There was a warm greeting for the Rev Rola Sleimann, the first female Christian minister in the Middle East, who was unable to attend last year because of visa issues. Offering thanks on behalf of all the overseas delegates, Ms Sleimann said that women in the Church of Scotland had been role models for Christian women in other churches around the world.

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Comments

Rev. William Habib Steele, MA, MDiv, - Sunday, May 20th, 2018

“The demands of the departing Moderator, Dr. Brown, that the Church "... share in the privilege of serving others alongside national and local government and charities and NGOs, and not to be excluded because faith is part of our profile" is rather magisterial.

Dr. Brown does not seem to realise that Christendom is passé, and the Church is no longer in a position to make demands. Dr Brown does not seem to recognise that everyone has faith, and lives life out of faith commitments. The church making demands is in itself to assert a position of privilege that does not recognise the reality of a multi-faith nation and society.

The three or four proposals being drawn up for a written constitution for independent Scotland, advocate that Scotland be a secular state and nation. Neither the Church of Scotland nor any other Christian Church, nor any other religion, are envisaged as having any place in the civic and public life of the nation. Rather, religion is envisaged as being relegated to the private life of persons.

This vision of a Secular nation in which religion is relegated to the private realm, is dangerous. For to be Secular is not to be non-religious, but to have unacknowledged religious beliefs and values as assumptions in public life. A Secular state would impose an unacknowledged state religion on its citizens, and would actually deny freedom of religion to its citizens. France, with its denial of Muslim women the right to dress as they wish in public, is an example!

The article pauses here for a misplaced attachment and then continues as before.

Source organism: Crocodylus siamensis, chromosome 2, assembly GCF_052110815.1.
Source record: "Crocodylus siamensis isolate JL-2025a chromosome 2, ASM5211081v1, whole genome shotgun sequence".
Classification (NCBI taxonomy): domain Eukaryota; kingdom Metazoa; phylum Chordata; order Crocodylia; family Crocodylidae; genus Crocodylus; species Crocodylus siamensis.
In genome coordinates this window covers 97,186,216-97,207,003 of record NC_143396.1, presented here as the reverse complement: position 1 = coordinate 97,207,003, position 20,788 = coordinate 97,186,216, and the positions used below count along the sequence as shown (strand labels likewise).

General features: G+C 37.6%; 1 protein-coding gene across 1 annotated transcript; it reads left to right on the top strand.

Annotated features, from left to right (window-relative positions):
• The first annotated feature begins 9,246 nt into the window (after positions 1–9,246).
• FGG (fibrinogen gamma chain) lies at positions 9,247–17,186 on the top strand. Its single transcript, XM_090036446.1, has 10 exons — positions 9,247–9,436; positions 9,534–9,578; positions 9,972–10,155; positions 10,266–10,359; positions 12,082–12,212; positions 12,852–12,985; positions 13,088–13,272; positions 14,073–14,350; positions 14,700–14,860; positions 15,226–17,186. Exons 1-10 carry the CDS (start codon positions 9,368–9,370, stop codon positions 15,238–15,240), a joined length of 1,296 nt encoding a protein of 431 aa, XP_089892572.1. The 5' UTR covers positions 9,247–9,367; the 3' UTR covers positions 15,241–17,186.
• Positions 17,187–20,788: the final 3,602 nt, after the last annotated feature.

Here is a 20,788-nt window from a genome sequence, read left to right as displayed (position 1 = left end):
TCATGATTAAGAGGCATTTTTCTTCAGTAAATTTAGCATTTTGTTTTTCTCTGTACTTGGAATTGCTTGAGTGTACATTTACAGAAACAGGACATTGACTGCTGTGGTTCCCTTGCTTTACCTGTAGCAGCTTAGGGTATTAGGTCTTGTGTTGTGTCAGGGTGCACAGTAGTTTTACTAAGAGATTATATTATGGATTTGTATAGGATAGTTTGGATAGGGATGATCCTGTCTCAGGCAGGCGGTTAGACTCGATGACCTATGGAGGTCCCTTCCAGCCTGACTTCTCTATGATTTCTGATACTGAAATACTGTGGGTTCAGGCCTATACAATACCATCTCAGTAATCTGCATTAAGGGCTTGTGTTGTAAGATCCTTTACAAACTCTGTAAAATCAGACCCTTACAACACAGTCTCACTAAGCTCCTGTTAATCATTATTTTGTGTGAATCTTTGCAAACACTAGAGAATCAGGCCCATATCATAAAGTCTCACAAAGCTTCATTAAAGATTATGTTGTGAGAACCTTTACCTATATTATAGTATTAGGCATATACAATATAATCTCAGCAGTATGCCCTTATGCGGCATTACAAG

A vision of a religiously pluralistic state and nation accords with the reality of modern life, the plurality of religions in the nation, and freedom of religion.

The Church of Scotland would do well to take its place as a denomination of one religion, Christianity, along with other Christian denominations, and other religions, from Islam and Hinduism and Wicca, as welcomed and embraced by the State. Each ought to be given a place in the life of the nation.

A Multi-religious council could be established for the Government and Parliament to consult on legislation and policies that impinge on the spiritual and moral life of citizens. Secularists and Secularist organizations would be included at the table, but not in a position of privilege.

The above does not assume religious relativism, nor the denial of the Lordship of Jesus Christ over all of life, society, state, etc.. It acknowledges that how Christ's Lordship is exercised in Church, is markedly different from how it is exercises in state, society etc.. It acknowledges that Jesus Christ does not force His Lordship on the world.”